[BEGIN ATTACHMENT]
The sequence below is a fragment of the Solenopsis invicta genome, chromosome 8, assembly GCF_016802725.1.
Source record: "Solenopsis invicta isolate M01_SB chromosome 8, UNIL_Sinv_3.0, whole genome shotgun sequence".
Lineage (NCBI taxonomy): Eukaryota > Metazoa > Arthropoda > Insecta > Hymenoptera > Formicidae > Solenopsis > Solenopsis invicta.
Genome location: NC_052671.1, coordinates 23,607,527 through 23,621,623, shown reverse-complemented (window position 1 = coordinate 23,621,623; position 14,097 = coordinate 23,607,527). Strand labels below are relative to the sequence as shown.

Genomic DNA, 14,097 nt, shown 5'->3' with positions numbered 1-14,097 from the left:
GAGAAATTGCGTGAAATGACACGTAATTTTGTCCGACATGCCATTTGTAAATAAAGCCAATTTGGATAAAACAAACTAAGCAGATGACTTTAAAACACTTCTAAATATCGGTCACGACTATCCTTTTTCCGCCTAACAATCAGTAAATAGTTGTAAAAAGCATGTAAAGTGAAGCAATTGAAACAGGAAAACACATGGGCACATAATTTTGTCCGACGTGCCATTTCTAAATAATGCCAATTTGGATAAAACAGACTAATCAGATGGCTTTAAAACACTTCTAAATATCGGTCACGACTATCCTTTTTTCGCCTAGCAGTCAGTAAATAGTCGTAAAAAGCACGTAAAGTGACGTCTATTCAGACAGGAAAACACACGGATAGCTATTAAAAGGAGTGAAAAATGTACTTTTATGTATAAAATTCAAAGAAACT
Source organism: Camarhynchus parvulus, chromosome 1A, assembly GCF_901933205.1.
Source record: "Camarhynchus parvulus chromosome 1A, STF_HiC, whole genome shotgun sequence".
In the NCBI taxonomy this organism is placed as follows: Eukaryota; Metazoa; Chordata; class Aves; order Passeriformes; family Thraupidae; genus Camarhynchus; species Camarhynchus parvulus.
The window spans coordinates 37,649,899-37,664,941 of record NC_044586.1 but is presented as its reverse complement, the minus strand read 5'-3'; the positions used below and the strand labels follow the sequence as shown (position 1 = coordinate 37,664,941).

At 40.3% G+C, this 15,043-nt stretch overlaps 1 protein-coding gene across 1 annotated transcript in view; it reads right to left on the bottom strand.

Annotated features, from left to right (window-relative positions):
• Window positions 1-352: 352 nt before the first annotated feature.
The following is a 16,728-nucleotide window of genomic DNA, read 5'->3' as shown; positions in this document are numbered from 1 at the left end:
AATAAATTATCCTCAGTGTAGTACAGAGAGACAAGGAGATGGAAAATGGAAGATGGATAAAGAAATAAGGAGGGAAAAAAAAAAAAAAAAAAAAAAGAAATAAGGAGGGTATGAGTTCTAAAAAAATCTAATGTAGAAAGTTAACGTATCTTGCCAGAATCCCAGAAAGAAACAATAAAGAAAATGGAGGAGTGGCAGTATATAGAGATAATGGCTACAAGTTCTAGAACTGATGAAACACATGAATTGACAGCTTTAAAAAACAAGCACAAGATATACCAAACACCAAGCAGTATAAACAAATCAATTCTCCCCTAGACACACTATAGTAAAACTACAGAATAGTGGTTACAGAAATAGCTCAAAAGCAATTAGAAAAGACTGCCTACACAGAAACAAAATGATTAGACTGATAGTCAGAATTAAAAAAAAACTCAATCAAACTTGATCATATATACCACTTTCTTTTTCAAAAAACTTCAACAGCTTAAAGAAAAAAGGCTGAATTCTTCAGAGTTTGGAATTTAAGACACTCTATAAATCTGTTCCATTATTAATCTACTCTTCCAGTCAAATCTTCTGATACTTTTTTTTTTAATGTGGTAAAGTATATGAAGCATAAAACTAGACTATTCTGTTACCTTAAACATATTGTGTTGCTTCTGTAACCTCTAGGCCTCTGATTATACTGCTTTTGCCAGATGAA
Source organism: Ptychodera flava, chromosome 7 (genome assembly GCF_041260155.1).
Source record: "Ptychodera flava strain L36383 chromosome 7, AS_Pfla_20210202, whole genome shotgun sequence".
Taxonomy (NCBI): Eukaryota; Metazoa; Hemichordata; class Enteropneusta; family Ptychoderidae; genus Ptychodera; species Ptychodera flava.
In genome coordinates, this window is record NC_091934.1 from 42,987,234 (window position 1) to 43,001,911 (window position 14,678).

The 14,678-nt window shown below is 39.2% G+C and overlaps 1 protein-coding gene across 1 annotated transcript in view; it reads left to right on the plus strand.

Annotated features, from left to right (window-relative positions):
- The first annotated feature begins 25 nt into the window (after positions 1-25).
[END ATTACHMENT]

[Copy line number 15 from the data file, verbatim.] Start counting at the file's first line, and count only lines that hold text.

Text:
AATAAATTATCCTCAGTGTAGTACAGAGAGACAAGGAGATGGAAAATGGAAGATGGATAAAGAAATAAGGAGGGAAAAAAAAAAAAAAAAAAAAAAGAAATAAGGAGGGTATGAGTTCTAAAAAAATCTAATGTAGAAAGTTAACGTATCTTGCCAGAATCCCAGAAAGAAACAATAAAGAAAATGGAGGAGTGGCAGTATATAGAGATAATGGCTACAAGTTCTAGAACTGATGAAACACATGAATTGACAGCTTTAAAAAACAAGCACAAGATATACCAAACACCAAGCAGTATAAACAAATCAATTCTCCCCTAGACACACTATAGTAAAACTACAGAATAGTGGTTACAGAAATAGCTCAAAAGCAATTAGAAAAGACTGCCTACACAGAAACAAAATGATTAGACTGATAGTCAGAATTAAAAAAAAACTCAATCAAACTTGATCATATATACCACTTTCTTTTTCAAAAAACTTCAACAGCTTAAAGAAAAAAGGCTGAATTCTTCAGAGTTTGGAATTTAAGACACTCTATAAATCTGTTCCATTATTAATCTACTCTTCCAGTCAAATCTTCTGATACTTTTTTTTTTAATGTGGTAAAGTATATGAAGCATAAAACTAGACTATTCTGTTACCTTAAACATATTGTGTTGCTTCTGTAACCTCTAGGCCTCTGATTATACTGCTTTTGCCAGATGAA